Intelligence
(Chinese: 用間,用间)
[edit]Chapter summary
The beginning of The Art of War, in a classical bamboo book from the reign of theQianlong Emperor.
1. Laying Plans/The Calculations explores the five fundamental factors (the Way,
seasons, terrain, leadership, and management) and seven elements that determine
the outcomes of military engagements. By thinking, assessing and comparing these
points, a commander can calculate his chances of victory. Habitual deviation from
these calculations will ensure failure via improper action. The text stresses that war is
a very grave matter for the state, and must not be commenced without due
consideration.
2. Waging War/The Challenge explains how to understand the economy of warfare,
and how success requires winning decisive engagements quickly. This section
advises that successful military campaigns require limiting the cost of competition
and conflict.
3. Attack by Stratagem/The Plan of Attack defines the source of strength as unity, not
size, and discusses the five factors that are needed to succeed in any war. In order
of importance, these critical factors are: Attack, Strategy, Alliances, Army, and Cities.
4. Tactical Dispositions/Positioning explains the importance of defending existing
positions until a commander is capable of advancing from those positions in safety. It
teaches commanders the importance of recognizing strategic opportunities, and
teaches not to create opportunities for the enemy.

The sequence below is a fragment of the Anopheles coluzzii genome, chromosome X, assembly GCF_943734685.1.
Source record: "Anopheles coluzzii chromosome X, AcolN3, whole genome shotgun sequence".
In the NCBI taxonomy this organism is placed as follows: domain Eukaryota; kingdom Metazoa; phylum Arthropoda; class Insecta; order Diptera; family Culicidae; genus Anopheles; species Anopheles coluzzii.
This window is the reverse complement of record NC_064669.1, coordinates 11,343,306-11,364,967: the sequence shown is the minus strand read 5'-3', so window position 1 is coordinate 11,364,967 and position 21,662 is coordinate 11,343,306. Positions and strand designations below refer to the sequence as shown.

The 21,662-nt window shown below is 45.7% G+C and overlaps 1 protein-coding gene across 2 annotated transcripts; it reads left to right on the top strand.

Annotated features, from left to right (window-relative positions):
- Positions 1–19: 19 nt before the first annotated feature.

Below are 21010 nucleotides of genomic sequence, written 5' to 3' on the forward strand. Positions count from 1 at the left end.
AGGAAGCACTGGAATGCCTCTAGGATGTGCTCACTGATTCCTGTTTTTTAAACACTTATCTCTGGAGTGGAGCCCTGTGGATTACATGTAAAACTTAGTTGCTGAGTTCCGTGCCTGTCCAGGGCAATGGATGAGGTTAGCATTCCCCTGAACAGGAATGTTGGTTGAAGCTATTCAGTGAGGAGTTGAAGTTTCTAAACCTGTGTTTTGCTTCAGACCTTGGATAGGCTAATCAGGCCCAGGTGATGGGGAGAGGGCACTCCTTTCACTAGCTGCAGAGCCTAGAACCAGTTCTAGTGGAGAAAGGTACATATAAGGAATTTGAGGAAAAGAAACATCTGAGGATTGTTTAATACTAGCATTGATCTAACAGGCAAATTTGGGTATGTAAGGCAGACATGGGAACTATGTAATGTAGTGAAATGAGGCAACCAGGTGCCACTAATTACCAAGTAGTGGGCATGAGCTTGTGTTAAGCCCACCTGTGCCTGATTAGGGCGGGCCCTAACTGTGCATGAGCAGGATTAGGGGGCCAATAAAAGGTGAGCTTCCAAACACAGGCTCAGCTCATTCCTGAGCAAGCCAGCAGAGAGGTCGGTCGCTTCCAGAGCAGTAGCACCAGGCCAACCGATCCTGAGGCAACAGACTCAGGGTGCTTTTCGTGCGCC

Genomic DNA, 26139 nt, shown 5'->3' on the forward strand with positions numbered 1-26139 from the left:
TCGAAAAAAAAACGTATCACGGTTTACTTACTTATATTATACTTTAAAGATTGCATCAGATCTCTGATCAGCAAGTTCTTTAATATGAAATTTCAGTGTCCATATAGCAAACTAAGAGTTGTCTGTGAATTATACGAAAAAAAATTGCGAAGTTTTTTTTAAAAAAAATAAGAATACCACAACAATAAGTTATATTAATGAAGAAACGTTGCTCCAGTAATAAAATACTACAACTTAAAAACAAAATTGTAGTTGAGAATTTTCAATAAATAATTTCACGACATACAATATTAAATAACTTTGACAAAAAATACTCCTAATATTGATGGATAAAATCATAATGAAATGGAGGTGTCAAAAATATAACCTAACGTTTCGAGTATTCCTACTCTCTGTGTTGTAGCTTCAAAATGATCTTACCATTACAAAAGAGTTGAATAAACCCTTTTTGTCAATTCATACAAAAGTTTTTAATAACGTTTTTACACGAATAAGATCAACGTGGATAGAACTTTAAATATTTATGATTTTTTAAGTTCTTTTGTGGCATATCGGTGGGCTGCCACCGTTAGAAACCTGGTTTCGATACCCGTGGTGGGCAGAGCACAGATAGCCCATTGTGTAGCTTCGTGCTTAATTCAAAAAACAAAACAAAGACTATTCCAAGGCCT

5. Energy/Directing explains the use of creativity and timing in building an army's
momentum.
6. Weak Points & Strong/Illusion and Reality explains how an army's opportunities
come from the openings in the environment caused by the relative weakness of the
enemy in a given area.
7. Maneuvering/Engaging The Force explains the dangers of direct conflict and how
to win those confrontations when they are forced upon the commander.
8. Variation in Tactics/The Nine Variations focuses on the need for flexibility in an
army's responses. It explains how to respond to shifting circumstances successfully.
9. The Army on the March/Moving The Force describes the different situations in
which an army finds itself as it moves through new enemy territories, and how to
respond to these situations. Much of this section focuses on evaluating the intentions
of others.
10. Terrain/Situational Positioning looks at the three general areas of resistance
(distance, dangers, and barriers) and the six types of ground positions that arise from
them. Each of these six field positions offer certain advantages and disadvantages.
11. The Nine Situations/Nine Terrains describes the nine common situations (or
stages) in a campaign, from scattering to deadly, and the specific focus that a
commander will need in order to successfully navigate them.
12. The Attack by Fire/Fiery Attack explains the general use of weapons and the
specific use of the environment as a weapon. This section examines the five targets
for attack, the five types of environmental attack, and the appropriate responses to
such attacks.
13. The Use of Spies/The Use of Intelligence focuses on the importance of developing
good information sources, and specifies the five types of intelligence sources and
how to best manage each of them.
[edit]Authenticity
Main article: Sun Tzu
[edit]Traditionalist viewpoint
Traditionalist scholars attribute the writings of "Sun Tzu" to the historical Sun Wu, who is
recorded in both the Records of the Grand Historian (Shiji) and the Spring and Autumn